Solar farms could be a great way for cash-strapped cities to make money, says an Innisfail town councillor.
Innisfail Coun. Jean Barclay will give a free online talk this Feb. 25 on her community’s new 47-hectare, 25 MW solar farm. The talk is part of Solar Alberta’s annual speaker series on renewable energy.
Large-scale solar power installations are catching on in Alberta. Bon Accord fired up its 1.6-hectare array last September, and the Edmonton International Airport has a 254-hectare system in the works. St. Albert is now studying a potential $33-million solar farm that would cover six hectares of the Badger Lands.
The falling price of photovoltaic panels has made big solar farms more viable in recent years, said Solar Alberta executive director Heather MacKenzie. Solar farms also give municipalities a way to save money.
How it happened
In an interview, Barclay said a local developer came to Innisfail town council back in 2018 with a proposal to build a solar farm on 115 acres of town-owned land north of the local golf course.
“It was a huge opportunity for a smaller community like ours,” Barclay said – the town was looking for new ways to make money, and didn’t plan to use that land for 40 years anyway.
“It was really about the economics more so than anything, and an opportunity for us to get a large industrial player like that in our community.”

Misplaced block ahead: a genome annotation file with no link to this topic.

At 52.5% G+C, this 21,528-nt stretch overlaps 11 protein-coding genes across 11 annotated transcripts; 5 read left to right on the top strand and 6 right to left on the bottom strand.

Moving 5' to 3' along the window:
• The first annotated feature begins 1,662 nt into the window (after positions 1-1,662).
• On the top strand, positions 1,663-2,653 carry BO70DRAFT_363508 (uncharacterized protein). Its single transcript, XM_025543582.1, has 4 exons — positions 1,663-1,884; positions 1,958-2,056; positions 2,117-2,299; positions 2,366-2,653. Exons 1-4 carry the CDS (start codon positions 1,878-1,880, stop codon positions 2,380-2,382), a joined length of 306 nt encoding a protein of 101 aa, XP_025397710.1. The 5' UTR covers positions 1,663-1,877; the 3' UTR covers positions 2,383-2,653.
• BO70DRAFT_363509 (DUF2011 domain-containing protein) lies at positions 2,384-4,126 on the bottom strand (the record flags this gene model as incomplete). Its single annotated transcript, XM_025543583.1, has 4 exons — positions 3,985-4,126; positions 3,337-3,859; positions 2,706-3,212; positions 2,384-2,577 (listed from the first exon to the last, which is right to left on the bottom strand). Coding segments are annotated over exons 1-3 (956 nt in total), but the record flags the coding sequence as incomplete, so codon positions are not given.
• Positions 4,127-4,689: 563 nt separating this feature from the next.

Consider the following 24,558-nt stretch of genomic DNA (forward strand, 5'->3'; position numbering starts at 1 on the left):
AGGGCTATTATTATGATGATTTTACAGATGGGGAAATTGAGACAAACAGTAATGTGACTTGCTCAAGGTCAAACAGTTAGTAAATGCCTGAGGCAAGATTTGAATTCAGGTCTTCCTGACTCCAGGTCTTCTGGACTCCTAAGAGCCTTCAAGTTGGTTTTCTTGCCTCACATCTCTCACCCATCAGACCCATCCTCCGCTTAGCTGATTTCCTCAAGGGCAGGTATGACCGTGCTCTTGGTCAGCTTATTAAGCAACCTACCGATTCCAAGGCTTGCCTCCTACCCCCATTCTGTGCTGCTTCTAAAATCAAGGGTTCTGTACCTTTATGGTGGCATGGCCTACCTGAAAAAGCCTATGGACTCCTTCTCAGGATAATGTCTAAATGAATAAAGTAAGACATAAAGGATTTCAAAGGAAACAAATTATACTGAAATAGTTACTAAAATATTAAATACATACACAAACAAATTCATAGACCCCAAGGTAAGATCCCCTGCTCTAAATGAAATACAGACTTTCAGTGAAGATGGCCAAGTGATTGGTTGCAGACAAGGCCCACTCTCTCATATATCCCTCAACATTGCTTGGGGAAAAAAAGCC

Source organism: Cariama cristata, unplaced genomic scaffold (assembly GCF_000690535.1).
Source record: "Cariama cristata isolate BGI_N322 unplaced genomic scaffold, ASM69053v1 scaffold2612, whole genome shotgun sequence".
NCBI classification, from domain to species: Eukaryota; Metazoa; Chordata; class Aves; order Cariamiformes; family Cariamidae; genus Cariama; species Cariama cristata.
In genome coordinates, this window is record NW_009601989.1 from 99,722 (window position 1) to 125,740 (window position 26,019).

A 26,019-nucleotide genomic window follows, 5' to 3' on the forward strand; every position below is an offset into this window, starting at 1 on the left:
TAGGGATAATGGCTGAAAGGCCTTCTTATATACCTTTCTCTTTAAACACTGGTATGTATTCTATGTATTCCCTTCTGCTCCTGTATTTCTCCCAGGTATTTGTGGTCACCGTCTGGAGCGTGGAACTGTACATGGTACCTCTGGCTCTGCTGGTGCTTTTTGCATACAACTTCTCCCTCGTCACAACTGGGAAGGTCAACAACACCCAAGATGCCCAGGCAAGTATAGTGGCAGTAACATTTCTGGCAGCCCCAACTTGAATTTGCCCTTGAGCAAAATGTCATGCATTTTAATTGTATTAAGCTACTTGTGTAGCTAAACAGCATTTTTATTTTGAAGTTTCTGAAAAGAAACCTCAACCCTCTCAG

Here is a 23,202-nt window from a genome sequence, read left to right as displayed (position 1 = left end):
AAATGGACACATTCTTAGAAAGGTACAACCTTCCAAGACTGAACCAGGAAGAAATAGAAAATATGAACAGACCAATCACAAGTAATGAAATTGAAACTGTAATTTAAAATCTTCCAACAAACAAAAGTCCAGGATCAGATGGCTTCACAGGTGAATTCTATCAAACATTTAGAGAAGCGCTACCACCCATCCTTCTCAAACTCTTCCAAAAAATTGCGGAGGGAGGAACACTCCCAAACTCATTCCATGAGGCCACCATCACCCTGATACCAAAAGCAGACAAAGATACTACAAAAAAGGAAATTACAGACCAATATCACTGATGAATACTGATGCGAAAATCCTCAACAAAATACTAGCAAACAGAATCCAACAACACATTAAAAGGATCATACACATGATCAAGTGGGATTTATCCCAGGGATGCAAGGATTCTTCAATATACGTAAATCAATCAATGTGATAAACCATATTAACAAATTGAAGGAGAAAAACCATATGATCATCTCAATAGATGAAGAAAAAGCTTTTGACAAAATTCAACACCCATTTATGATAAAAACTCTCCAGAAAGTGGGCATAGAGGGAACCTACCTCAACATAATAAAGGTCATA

The town struck a deal with the developer (who later handed the project off to Elemental Energy) to put 25.3 MW of solar panels on the land. Construction started in October 2019, with the farm up and running as of last July.
Barclay said Innisfail will now earn about $190,000 a year in tax and lease revenue from the farm – equivalent to what it would get from a 2.5-per-cent tax hike. Some $20,000 of this annual revenue will go into a community development fund. The project also created about 75 jobs, most of which were filled by area residents.
The project wasn’t without its critics, Barclay noted. Some were worried it would affect the view from the nearby golf course (the developer has put up some trees to screen the view), while others erroneously compared it to Medicine Hat’s mothballed solar thermal plant (that facility used mirrors to heat oil to create steam for a turbine, whereas this one is a solar electric operation that converts light to electricity with photovoltaic panels).
“The difficult thing for us was to understand what would be a fair lease price,” Barclay said, as Alberta had just one other solar farm of this scale at the time (Brooks Solar, also run by Elemental).
Barclay said she hasn’t heard much criticism of the farm since it opened – you can’t actually see it unless you’re on the highway or at one particular hole on the golf course, and the cash from it helped the town pass a zero-per-cent tax hike last fall.
Barclay said solar farms could be a great new revenue source for municipalities, but communities still have to weigh them against other potential land uses.
“We know we’re struggling with revenues in this province right now,” she noted, and that could mean more cuts to municipal funding in the next provincial budget.
“We need to be creative and innovative and find ways to generate revenue.”
MacKenzie said Barclay’s talk (which would also feature project builders David Pichard and Jamie Houssian) should be of note to any community that is interested in renewable energy.
The talk runs from noon to 1 p.m. Feb. 25 and will be livestreamed to Facebook. Visit solaralberta.ca to register.